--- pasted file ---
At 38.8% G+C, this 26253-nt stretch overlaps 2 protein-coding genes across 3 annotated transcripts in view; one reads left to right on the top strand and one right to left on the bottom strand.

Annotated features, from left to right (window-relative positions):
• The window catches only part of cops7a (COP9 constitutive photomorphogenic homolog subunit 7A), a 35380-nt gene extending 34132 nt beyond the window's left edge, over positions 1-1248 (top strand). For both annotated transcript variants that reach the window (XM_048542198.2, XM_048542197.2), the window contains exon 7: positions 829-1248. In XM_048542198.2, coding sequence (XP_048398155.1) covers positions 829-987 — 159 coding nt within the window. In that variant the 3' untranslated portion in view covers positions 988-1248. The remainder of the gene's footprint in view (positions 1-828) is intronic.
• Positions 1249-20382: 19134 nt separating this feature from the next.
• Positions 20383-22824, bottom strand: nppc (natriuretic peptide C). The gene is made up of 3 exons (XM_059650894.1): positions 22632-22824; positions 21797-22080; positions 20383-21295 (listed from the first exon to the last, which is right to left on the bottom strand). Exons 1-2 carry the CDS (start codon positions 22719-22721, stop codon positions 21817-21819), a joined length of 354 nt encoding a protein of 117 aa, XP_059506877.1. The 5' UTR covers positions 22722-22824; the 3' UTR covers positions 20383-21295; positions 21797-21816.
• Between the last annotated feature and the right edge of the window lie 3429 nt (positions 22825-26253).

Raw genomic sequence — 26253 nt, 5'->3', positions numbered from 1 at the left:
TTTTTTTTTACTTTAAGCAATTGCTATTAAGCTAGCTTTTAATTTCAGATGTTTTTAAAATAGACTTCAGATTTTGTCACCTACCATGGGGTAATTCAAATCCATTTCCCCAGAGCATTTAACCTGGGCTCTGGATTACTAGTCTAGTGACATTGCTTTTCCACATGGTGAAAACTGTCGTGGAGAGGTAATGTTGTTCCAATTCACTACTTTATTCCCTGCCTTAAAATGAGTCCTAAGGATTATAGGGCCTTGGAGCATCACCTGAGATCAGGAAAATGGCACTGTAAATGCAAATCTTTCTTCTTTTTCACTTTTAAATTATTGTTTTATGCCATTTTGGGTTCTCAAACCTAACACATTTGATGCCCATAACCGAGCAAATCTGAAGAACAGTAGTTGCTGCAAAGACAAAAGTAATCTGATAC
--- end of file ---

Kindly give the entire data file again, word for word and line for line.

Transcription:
At 38.8% G+C, this 26253-nt stretch overlaps 2 protein-coding genes across 3 annotated transcripts in view; one reads left to right on the top strand and one right to left on the bottom strand.

Annotated features, from left to right (window-relative positions):
• The window catches only part of cops7a (COP9 constitutive photomorphogenic homolog subunit 7A), a 35380-nt gene extending 34132 nt beyond the window's left edge, over positions 1-1248 (top strand). For both annotated transcript variants that reach the window (XM_048542198.2, XM_048542197.2), the window contains exon 7: positions 829-1248. In XM_048542198.2, coding sequence (XP_048398155.1) covers positions 829-987 — 159 coding nt within the window. In that variant the 3' untranslated portion in view covers positions 988-1248. The remainder of the gene's footprint in view (positions 1-828) is intronic.
• Positions 1249-20382: 19134 nt separating this feature from the next.
• Positions 20383-22824, bottom strand: nppc (natriuretic peptide C). The gene is made up of 3 exons (XM_059650894.1): positions 22632-22824; positions 21797-22080; positions 20383-21295 (listed from the first exon to the last, which is right to left on the bottom strand). Exons 1-2 carry the CDS (start codon positions 22719-22721, stop codon positions 21817-21819), a joined length of 354 nt encoding a protein of 117 aa, XP_059506877.1. The 5' UTR covers positions 22722-22824; the 3' UTR covers positions 20383-21295; positions 21797-21816.
• Between the last annotated feature and the right edge of the window lie 3429 nt (positions 22825-26253).

Raw genomic sequence — 26253 nt, 5'->3', positions numbered from 1 at the left:
TTTTTTTTTACTTTAAGCAATTGCTATTAAGCTAGCTTTTAATTTCAGATGTTTTTAAAATAGACTTCAGATTTTGTCACCTACCATGGGGTAATTCAAATCCATTTCCCCAGAGCATTTAACCTGGGCTCTGGATTACTAGTCTAGTGACATTGCTTTTCCACATGGTGAAAACTGTCGTGGAGAGGTAATGTTGTTCCAATTCACTACTTTATTCCCTGCCTTAAAATGAGTCCTAAGGATTATAGGGCCTTGGAGCATCACCTGAGATCAGGAAAATGGCACTGTAAATGCAAATCTTTCTTCTTTTTCACTTTTAAATTATTGTTTTATGCCATTTTGGGTTCTCAAACCTAACACATTTGATGCCCATAACCGAGCAAATCTGAAGAACAGTAGTTGCTGCAAAGACAAAAGTAATCTGATAC